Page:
Please take a look at the Special notes section at the bottom.
Click on "Click here to login" to proceed...
AmpJuke installation. Step 5 of 9: First login
First time you login, the default username and password for AmpJuke is admin and pass:
AmpJuke installation. Step 6 of 9: The "welcome" page
The default "Welcome" page is displayed:
...pretty "empty", since we dont have any music imported, yet.
On to the next step: import music...
Click on Scan music... in the menu.
AmpJuke installation. Step 7 of 9: Choose how/what to scan+import
This FAQ-entry explains in details what is possible when you want to scan your music collection, - and yes: there are many options.
However, we're in a hurry to finish this task, so simply click: Start scan+import", to get started with scan+import of tags from your music to the database.
AmpJuke installation. Step 8 of 9: Scanning and importing tags from the musicfiles into AmpJuke
Be patient. Be very, very patient !
Especially if you have a relatively large music-collection (15k+ tracks), is on a slow server (less than 2GHz) and/or have memory-issues (less than 1GB), or any combination of these three factors.
If you have terminal access, you might try and open one and run the "top" command (or "atop" if you have it installed, or any other performance tool you prefer), and you will see there's really something going on...
As an alternative, you could have set "Show details during scan+import" to a different level - however that is NOT recommended the very first time you run a scan+import...too much stuff will be written to the screen if you do that the first time you run scan+import (example below, where I - by "accident" switched to "Normal" in the "detail" option on the previous screen).
Once finished, you will see a message stating how long the process took (in seconds):
...as well as a Click here to continue link.
Please note that there's a "report" link as well. It enables you to see what happened during scan+import as well as offering an option to edit/modify tags on music files that - for one reason or the other - failed to be imported successfully. More about editing tags here: http://www.ampjuke.org/?id=faq35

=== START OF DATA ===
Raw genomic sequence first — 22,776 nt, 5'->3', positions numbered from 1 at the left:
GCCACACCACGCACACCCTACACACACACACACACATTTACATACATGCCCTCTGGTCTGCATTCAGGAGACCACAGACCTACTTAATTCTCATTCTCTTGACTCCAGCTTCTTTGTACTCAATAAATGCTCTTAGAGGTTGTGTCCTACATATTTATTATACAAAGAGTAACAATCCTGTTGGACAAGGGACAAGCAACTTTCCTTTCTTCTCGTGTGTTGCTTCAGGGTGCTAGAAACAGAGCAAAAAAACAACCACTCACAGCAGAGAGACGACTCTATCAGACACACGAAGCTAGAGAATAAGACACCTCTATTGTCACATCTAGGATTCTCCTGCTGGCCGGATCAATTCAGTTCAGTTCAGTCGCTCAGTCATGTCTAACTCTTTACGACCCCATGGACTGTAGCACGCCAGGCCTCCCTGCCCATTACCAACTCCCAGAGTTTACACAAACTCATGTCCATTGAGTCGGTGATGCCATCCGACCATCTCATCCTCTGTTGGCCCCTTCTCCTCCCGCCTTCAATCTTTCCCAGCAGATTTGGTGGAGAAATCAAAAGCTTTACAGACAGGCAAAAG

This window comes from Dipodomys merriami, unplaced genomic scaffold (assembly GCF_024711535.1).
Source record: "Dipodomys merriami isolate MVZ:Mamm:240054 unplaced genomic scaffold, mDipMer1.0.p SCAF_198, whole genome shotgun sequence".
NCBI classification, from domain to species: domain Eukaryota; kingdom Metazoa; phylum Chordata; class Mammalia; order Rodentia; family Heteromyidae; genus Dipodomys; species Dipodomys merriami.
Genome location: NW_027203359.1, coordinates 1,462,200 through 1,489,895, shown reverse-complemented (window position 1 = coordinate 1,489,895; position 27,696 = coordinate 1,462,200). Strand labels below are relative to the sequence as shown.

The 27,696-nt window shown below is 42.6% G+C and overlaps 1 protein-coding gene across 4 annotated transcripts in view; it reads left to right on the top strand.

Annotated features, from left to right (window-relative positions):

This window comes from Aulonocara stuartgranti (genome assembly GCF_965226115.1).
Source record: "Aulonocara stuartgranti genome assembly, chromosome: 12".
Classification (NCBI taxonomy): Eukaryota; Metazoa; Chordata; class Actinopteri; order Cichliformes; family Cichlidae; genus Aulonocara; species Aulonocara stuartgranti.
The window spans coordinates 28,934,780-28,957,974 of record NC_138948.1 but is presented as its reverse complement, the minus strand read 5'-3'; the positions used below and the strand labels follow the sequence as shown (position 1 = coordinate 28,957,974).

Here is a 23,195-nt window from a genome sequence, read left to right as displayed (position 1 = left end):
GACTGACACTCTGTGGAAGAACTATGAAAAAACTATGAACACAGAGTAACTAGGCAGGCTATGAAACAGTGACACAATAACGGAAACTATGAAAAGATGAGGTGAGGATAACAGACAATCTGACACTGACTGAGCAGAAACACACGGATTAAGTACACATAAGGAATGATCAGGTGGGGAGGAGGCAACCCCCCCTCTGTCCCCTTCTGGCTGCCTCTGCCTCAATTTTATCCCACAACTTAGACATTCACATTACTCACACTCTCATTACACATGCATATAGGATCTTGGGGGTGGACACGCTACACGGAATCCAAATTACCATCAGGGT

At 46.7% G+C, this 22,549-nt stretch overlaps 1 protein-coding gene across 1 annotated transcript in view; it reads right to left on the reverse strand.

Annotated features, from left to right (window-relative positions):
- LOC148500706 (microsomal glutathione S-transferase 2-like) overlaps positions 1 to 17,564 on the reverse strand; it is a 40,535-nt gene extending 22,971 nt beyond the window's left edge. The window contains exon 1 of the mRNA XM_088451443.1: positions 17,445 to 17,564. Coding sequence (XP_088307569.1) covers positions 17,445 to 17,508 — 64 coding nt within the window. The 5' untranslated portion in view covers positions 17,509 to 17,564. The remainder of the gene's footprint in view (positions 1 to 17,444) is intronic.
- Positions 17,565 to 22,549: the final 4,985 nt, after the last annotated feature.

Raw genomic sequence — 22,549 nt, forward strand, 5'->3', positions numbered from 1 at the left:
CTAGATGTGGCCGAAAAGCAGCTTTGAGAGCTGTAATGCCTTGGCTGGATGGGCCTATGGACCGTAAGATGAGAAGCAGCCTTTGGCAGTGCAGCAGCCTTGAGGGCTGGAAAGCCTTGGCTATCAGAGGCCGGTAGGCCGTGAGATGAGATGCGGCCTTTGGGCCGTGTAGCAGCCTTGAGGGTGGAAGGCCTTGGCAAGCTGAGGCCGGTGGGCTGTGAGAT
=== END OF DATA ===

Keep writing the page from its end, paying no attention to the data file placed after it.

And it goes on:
AmpJuke installation. Step 9 of 9: Done !
Well done ! You did it !
AmpJuke is installed, music is imported, and you can start to listen to some music !
This brings us to the end of this installation example. Hope it helped you out, if you had issues during installation !
After a while (or perhaps right after installation), you might want to customize your AmpJuke installation.
The FAQ contains lots of information about that, for example:
- Enable "on-the-fly" auto-download covers for albums: http://www.ampjuke.org/?id=faq74...
...and/or auto-download album covers and images of artists/performers for the entire collection: http://www.ampjuke.org/?id=faq77.
- Run AmpJuke in jukebox mode: http://www.ampjuke.org/?id=faq93
- Improve the listening experience by 'identifying' your music using the Echonest API: http://www.ampjuke.org/?id=faq87
- Enable the built-in flash player: http://www.ampjuke.org/?id=faq73.
- Show what's playing in a small area in the browser (AJAX stuff): http://www.ampjuke.org/id=faq42.
- Send listening statistics to your last.fm profile (or each user's own profile): http://www.ampjuke.org/?id=faq51.
- Automatically retrieve, store and display biographies for albums and performers: http://www.ampjuke.org/?id=faq57.
- Enable self-registration: http://www.ampjuke.org/?id=faq85.
...and much, much more...
So...why not download AmpJuke and give it a spin on your own box ?